Something that would have really helped the French out is if they had placed a greater faith in the Maginot line; after spending all of the money building it they proceeded to deploy their forces as if it wasn’t there. The Maginot line was held by the Second and Third Army Groups, leaving only the First Army Group in the north. While it was the largest of the three, the Maginot line could have been held by a substantially smaller force, freeing up reserves.

Huh? You’ve directly contradicted yourself; we very clearly won Desert Storm in 1991. I’ve no idea where you get the notion that FDR only wanted to send “just enough troops”; between three and a half and four million troops served in the ETO. If you mean of those 4 million only 300,000 were in actual combat arms you’re comparing apples and oranges, 500,000 is the total force sent in Desert Storm. If anything the tooth to tail ratio has shifted even further towards the tail since WW2.

And may I remind you all of the LIBERATION OF GRENADA???

Back on topic, is there anything about warfighting doctrine that would have helped in WWII? I know nothing about this so I’m just spitballing, but what about Special Forces–developing and deploying more small units like this to disrupt the rear and supply lines of the panzer advance?

Also what are the assumptions of the exercise–does the modern general know about all the tech that’s to come, as well as the historical outcome of the war, or does she have amnesia about most things except strategy and tactics? Hard to separate tech from tactics, probably–eg to know about spotters guiding JDAMS, you have to know about JDAMS.

The only thing I can think of is if U.S. troops went into combat in North Africa already knowing “modern tactics,” rather than making a bungle of things out of ignorance and having to learn the art of modern warfare pretty much all over.

If U.S. troops could have skipped re-inventing the wheel, they might have shortened the war a bit.

If Soviet troops had tactical skills equal to German troops, that could certainly have shortened the war. Their tactics were a bit on the rough side.

But…really, by 1943, the allies pretty much knew the keys to modern warfare: combined arms, “blitz” tactics, encirclement, etc.

Probably by telling the idiotic US Army procurement that we needed a main battle tank with a real gun on it, and that the Sherman wasn’t, in fact, the bees knees, especially with that puny 75 it started off with. Also, that the doctrine of lightly armed and separate tank hunter units was pretty silly and should be scrapped in favor of, you know, a main battle tank. There was no reason the US couldn’t have gone into the war in '42/'43 with an MBT as good as anything the Germans had and still be able to build a metric butt load of the things except stubborn stupidity. If said General got there in '40 or '41 he could, perhaps, have done that and maybe even built something like the M113 around a Sherman chassis with the troop loading ramp in back as well…maybe with something like the Brads 25mm chain gun as well. Also, emphasize training (same as in the other thread…maybe said General could bring a few drill instructors with him too :p).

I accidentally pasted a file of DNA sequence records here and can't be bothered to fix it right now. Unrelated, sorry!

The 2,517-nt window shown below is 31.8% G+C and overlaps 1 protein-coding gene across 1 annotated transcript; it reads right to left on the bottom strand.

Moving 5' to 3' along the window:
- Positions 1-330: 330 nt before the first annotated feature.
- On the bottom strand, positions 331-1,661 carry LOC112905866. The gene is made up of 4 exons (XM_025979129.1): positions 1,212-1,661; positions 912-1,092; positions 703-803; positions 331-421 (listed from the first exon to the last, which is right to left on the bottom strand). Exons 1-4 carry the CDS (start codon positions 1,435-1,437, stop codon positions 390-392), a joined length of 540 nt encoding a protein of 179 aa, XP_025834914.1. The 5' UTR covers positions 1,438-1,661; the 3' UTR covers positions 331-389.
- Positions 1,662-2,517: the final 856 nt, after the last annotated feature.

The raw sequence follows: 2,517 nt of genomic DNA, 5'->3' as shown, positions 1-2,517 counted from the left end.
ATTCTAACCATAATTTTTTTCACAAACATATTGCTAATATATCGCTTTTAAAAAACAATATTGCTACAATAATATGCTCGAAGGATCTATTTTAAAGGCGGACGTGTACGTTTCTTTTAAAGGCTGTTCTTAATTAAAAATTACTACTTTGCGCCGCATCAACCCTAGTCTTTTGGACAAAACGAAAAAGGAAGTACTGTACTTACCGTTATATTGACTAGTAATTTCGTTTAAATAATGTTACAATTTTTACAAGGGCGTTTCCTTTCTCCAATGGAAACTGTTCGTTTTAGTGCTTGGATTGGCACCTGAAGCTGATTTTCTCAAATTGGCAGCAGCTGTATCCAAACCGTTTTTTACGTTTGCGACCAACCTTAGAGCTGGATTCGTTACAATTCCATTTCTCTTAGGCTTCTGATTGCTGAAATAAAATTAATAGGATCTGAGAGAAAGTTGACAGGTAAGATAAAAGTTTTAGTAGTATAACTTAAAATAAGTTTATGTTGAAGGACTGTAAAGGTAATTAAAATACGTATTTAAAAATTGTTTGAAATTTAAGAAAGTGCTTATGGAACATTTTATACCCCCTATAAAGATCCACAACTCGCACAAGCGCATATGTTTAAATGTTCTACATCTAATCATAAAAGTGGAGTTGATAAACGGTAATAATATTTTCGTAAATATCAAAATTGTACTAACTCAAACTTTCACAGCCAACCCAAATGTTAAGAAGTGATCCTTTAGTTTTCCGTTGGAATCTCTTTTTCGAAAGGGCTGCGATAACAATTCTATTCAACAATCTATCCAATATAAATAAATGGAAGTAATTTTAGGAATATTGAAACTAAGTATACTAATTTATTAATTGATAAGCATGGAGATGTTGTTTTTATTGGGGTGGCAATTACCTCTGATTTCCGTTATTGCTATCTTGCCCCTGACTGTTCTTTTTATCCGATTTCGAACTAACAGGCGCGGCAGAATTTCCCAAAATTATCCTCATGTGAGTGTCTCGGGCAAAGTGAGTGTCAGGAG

I agree. The bazooka was actually a pretty simple weapon and it could have been built in quantity in 1939. And a weapon that let a small group of infantrymen have a realistic chance of destroying a tank would have been a major game changer in 1939 and 1940.

There would have been no change at all. The Allied errors were strategic, not tactical. Their soldiers would not have benefitted from better tactics.

Things like “the Sherman sucks” (it didn’t, it was better than most German tanks) aren’t tactical questions. Tactics were by 1941-1942 pretty much what they are now.

Another suggestion - copy the German panzerfaust, which in the later stages of the war was a serious thorn in the side of Allied and Soviet armour. Cheap to make, easy to use.

I’ve always scratched my head over why it took the Allies so long to stick a bigger gun on the Sherman and come up with the Firefly. I started a prior thread on Allied tanks being crap, responses suggested I was thinking of particularly the Sherman in too modern terms as a MBT, which it emphatically was not, it was intended as a general ‘workhorse’ and infantry support. Plus there’s the argument that 1 on 1 a Sherman vs a Tiger = a dead Sherman, the tables turn when the Allies can churn out Shermans at a far faster rate than the Germans could produce Tigers.

My fault, as in the prior thread I meant to specify “…and modern understanding of logistics and strategy,” didn’t include this in the title as it would get a bit long, you’ll have to forgive me for implying that tactics and strategy are the same thing.

Well, the Firefly was a British variant using a British gun…which is why the US didn’t adopt it. :stuck_out_tongue: There was a US variant (several actually) of the Sherman early on that had increased frontal armor and a larger gun and larger turret and turret ring, but it was also rejected (I think a few prototypes were built but then the whole project was dropped) because the US Army procurement was convinced that what we had was good enough (they actually thought it was the best tank on the battlefield, even after reports of the Tiger I started trickling in). This is also why the M-26 lagged in development…the US Army simply didn’t think we needed something like this, and they were also wedded to the split doctrine of tanks as infantry support and lightly armored, up-gunned and fast tank hunters to kill the other sides tanks.

Your time traveling general, however, could have pointed out the flaws in both of these ideas and perhaps gotten some movement. Like I said, there was no practical reason the US couldn’t have fielded a MBT…even one based on the Sherman design…that was every bit as capable as, say, a Panther (certainly as the Panzer IVs, even those with applique armor and up-gunned themselves), and had them in similar numbers to the Sherman’s we actually did produce and deploy. We could have had 10’s of thousands of up-gunned Sherman’s AND M-26s for a bit more heavily armored forces by the time we were invading Normandy, if not before, if someone pushed for it.